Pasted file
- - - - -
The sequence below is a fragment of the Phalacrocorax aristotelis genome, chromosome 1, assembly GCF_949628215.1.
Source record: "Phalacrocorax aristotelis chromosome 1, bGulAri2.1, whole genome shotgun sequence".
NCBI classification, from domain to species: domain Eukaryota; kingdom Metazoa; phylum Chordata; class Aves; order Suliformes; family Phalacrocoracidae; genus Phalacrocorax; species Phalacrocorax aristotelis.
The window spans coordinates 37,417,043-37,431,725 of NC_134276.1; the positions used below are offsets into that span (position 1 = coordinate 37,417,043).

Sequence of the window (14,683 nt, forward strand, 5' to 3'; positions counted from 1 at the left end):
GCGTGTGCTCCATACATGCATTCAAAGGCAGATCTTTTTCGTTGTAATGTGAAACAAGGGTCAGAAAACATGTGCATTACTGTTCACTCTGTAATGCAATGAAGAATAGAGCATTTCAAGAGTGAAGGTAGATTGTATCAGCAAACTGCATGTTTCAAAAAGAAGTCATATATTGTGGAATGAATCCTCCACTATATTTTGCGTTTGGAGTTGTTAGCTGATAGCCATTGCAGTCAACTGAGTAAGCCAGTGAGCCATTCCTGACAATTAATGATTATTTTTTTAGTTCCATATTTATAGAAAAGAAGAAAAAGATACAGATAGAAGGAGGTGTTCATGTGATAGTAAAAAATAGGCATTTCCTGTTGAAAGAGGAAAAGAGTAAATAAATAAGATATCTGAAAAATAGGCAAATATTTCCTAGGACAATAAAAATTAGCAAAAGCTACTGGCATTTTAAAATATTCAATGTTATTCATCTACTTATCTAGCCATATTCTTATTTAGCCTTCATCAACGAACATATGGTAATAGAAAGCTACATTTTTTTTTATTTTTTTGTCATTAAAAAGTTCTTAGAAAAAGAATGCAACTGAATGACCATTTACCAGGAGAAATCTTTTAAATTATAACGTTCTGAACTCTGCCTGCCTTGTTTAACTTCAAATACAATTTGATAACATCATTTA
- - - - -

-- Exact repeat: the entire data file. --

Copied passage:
The sequence below is a fragment of the Phalacrocorax aristotelis genome, chromosome 1, assembly GCF_949628215.1.
Source record: "Phalacrocorax aristotelis chromosome 1, bGulAri2.1, whole genome shotgun sequence".
NCBI classification, from domain to species: domain Eukaryota; kingdom Metazoa; phylum Chordata; class Aves; order Suliformes; family Phalacrocoracidae; genus Phalacrocorax; species Phalacrocorax aristotelis.
The window spans coordinates 37,417,043-37,431,725 of NC_134276.1; the positions used below are offsets into that span (position 1 = coordinate 37,417,043).

Sequence of the window (14,683 nt, forward strand, 5' to 3'; positions counted from 1 at the left end):
GCGTGTGCTCCATACATGCATTCAAAGGCAGATCTTTTTCGTTGTAATGTGAAACAAGGGTCAGAAAACATGTGCATTACTGTTCACTCTGTAATGCAATGAAGAATAGAGCATTTCAAGAGTGAAGGTAGATTGTATCAGCAAACTGCATGTTTCAAAAAGAAGTCATATATTGTGGAATGAATCCTCCACTATATTTTGCGTTTGGAGTTGTTAGCTGATAGCCATTGCAGTCAACTGAGTAAGCCAGTGAGCCATTCCTGACAATTAATGATTATTTTTTTAGTTCCATATTTATAGAAAAGAAGAAAAAGATACAGATAGAAGGAGGTGTTCATGTGATAGTAAAAAATAGGCATTTCCTGTTGAAAGAGGAAAAGAGTAAATAAATAAGATATCTGAAAAATAGGCAAATATTTCCTAGGACAATAAAAATTAGCAAAAGCTACTGGCATTTTAAAATATTCAATGTTATTCATCTACTTATCTAGCCATATTCTTATTTAGCCTTCATCAACGAACATATGGTAATAGAAAGCTACATTTTTTTTTATTTTTTTGTCATTAAAAAGTTCTTAGAAAAAGAATGCAACTGAATGACCATTTACCAGGAGAAATCTTTTAAATTATAACGTTCTGAACTCTGCCTGCCTTGTTTAACTTCAAATACAATTTGATAACATCATTTA